What are the best practices for modern breeding? CGIAR-EiB coalition shares excellence, innovations, opportunities

Through “sharing excellence” across programs and geographies, crop breeders are ready to deliver higher rates of genetic gain and varietal turnover. This was the theme of November 10-12’s Excellence in Breeding (EiB) Virtual Meeting 2020, where nearly 250 breeders and leaders came together to share principles, successes and opportunities. 

The event kicked off with EiB Director Michael Quinn and Deputy Director Jan Debaene reiterating that the breeding program modernization efforts in CGIAR require us to implement change – which, they noted, is hard!

“To be successful, a change initiative needs clear lines of accountability, sponsorship – particularly from senior leadership, technical support, financial support, standards and a unified platform,” Debaene told attendees to open the Western time zone sessions. “We can do this together.”

Sessions can be viewed on the event's Youtube playlist 

EiB has tools and services to support these needs, and has been delivering them through holistic partnerships, along with coordination at the systems level. 

Over 12 breakout sessions, each of EiB’s interlinked modules laid out their vision, challenges, and services to breeding partners. For example, Young Wha Lee described how her Breeding Informatics module team will be releasing a one-stop data management platform called the Enterprise Breeding System (EBS), so that breeders can focus on using data to create better varieties, faster

Videos of the module breakout sessions can be viewed here: 

  1. Product design & management

  2. Breeding scheme optimization

  3. Genotyping & sequencing

  4. Operations and phenotyping

  5. Bioinformatics & data management

  6. NARS engagement

Notable among module highlights is the advancement of shared services that can be accessed by CGIAR and NARS breeding partners. These include genotyping, mechanization networks, operational alliances, biometrics and simulation services. The EiB team explained how partners can access and help build these services in two Shared Services sessions. The team also laid out how together with partners they are appraising the most effective way to set up regional multi-crop research hubs with Crops to End Hunger (CtEH) investment.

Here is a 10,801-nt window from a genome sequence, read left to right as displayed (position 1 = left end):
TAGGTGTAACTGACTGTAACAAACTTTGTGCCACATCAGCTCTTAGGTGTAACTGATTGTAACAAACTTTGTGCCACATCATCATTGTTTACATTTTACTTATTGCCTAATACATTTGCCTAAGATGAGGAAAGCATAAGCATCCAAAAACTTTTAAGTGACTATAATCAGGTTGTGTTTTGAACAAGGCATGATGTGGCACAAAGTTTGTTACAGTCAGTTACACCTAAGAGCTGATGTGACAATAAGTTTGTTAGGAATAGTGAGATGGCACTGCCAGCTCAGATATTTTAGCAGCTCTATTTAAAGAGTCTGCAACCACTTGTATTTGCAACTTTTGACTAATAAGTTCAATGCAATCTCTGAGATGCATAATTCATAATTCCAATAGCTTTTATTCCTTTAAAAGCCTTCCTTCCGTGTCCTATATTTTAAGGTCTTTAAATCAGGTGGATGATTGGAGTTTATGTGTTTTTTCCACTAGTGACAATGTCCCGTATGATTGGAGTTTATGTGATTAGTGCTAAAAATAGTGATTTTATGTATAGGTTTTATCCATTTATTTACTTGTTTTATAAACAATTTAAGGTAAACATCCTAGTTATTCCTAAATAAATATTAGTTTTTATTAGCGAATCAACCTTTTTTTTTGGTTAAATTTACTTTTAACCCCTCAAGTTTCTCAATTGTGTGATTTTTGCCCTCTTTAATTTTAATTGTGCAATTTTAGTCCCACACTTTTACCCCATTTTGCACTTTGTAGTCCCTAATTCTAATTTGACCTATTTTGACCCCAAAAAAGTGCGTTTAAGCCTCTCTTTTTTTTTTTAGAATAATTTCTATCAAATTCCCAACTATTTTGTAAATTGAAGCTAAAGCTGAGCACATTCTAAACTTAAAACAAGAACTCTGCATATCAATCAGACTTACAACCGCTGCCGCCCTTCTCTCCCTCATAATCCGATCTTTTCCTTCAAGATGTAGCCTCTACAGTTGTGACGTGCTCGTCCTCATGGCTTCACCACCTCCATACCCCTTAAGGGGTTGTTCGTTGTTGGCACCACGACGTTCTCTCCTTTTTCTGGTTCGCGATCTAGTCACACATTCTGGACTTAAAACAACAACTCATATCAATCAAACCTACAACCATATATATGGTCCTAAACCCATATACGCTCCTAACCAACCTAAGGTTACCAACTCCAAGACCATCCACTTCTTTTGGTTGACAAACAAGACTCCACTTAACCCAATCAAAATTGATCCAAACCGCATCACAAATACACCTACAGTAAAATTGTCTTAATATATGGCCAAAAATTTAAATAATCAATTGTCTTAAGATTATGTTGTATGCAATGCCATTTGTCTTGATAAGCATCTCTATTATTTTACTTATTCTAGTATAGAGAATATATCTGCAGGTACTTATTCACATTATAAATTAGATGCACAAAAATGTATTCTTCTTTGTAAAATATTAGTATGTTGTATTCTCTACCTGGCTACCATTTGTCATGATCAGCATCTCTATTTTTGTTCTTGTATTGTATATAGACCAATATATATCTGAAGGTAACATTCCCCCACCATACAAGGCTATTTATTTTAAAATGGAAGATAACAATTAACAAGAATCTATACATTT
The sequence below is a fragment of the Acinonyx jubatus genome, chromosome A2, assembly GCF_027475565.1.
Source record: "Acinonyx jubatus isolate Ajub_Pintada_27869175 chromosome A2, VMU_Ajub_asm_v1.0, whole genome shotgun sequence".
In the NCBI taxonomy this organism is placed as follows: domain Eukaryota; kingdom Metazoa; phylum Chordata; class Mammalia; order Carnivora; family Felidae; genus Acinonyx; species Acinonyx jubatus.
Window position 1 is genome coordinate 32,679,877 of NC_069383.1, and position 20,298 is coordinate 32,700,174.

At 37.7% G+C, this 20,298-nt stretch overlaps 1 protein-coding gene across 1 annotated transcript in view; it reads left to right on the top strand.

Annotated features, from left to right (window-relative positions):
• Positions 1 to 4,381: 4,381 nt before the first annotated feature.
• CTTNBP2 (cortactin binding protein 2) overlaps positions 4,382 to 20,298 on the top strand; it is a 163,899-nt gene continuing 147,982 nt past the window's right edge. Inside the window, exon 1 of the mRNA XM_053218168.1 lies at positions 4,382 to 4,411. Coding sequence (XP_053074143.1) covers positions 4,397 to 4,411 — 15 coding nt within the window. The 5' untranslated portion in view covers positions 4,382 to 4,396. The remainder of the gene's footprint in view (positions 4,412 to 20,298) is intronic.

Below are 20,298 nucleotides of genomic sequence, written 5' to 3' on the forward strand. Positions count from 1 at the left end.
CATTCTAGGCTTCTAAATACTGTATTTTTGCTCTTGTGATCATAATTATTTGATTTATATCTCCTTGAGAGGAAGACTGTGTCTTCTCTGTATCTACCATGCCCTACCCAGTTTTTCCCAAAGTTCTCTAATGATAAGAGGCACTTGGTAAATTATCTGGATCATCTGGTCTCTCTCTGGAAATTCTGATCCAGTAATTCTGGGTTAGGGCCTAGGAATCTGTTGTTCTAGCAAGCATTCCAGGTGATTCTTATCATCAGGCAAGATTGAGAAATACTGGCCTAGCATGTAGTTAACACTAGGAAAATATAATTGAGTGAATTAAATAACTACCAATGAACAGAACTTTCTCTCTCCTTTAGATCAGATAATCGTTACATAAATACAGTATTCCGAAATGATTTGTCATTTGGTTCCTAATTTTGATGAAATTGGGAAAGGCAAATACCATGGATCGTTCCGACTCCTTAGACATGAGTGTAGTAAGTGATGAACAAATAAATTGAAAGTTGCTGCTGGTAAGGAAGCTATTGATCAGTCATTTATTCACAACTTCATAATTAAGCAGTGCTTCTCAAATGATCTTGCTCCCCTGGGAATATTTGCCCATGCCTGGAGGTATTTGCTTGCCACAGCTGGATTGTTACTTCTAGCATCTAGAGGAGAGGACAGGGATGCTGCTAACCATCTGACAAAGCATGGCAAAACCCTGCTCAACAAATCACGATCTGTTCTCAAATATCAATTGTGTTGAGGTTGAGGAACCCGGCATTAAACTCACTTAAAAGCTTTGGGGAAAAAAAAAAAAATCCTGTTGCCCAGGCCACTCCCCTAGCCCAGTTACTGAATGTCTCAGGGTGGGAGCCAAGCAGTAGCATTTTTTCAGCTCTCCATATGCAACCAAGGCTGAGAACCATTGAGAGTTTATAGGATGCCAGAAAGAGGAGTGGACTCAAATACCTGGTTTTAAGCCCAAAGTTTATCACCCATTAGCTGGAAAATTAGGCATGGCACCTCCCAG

Meeting participants were drawn from across the breeding spectrum, including CGIAR breeding partners, NARS, funders, university researchers, and private sector breeding partners. This represents the broad coalition that EiB is bringing together to share best practices and services.

“We are all part of CGIAR-NARS breeding modernization initiative,” said Quinn. “We each have a role. Breeding leads are accountable for their plans and implementation strategy, breeding teams for implementation, EiB for technical support, tools and services.”

Photo: Harvesting maize trials at KALRO Kiboko Research Station, Makueni. KALRO presented as a Story of Excellence. Source CIMMYT/ Peter Lowe

The highlight of the week may have been Stories of Excellence presentations. Partners submitted 28 stories of innovations and accomplishments achieved with support from EiB teams and tools. After a weeklong vote from global breeding partners, eleven were selected to present live or via the event’s expo booths. Presentations can be viewed here: 

It’s this kind of work that will help CGIAR/NARS deliver on the six funders’ requests, made through the CtEH project. In order to deliver better and faster results to farmers' fields, funders are requesting:

  1. Aligning breeding pipelines with market segments, development of pipeline investment cases, product profiles, etc.

  2. Increased rate of genetic gain.

  3. Incentivization of breeding teams and individuals aligned with genetic gain and variety turn-over

  4. Building NARS breeding networks and capacity.

  5. Effective delivery mechanism of varieties from breeding program to farmers.

  6. Commitment to shared services.

Based on evidence cited throughout the week, the EiB coalition of CGIAR, NARS, university and private sector partners seems up to the task. And it’s a task made even more pressing, given the One CGIAR initiative is reformulating the CGIAR for greater integration and impact. EiB’s role is helping build toward those goals. As a panel of CGIAR breeding leaders, NARS and funders (including USAID and the Gates Foundation) expressed, those who start implementing change now, will have the advantage.

“I’m hoping people can walk away from this week remembering we need to focus on the science and on delivering high rates of genetic gain,” said Quinn. “We all will have a role to play in this.”


Networking chat room at EiB Virtual Meeting 2020

Photo: One of the services EiB offers partners is simulation. Here is a simulation of coffee breek networking at Virtual Meeting 2020 (Source: A Hunt, EiB)

A special thank you to our partner and funders including CGIAR Trust Fund Contributors, the Crops to End Hunger initiative, the Bill and Melinda Gates Foundation, GIZ, BMZ, USAID, UK Aid, ACIAR and other partners


For a full list of session videos and presentation slides, please see EiB Virtual Meeting 2020: Sharing Excellence. If you joined, please take this short feedback SURVEY to help EiB plan future events.This blog reflects the information and views of the authors only. EiB and partners are supported by CGIAR Trust Fund Contributors, the Crops to End Hunger initiative, the Bill and Melinda Gates Foundation, GIZ, BMZ, USAID, UK Aid, ACIAR and other partners. Blog by Adam Hunt, EiB communications lead.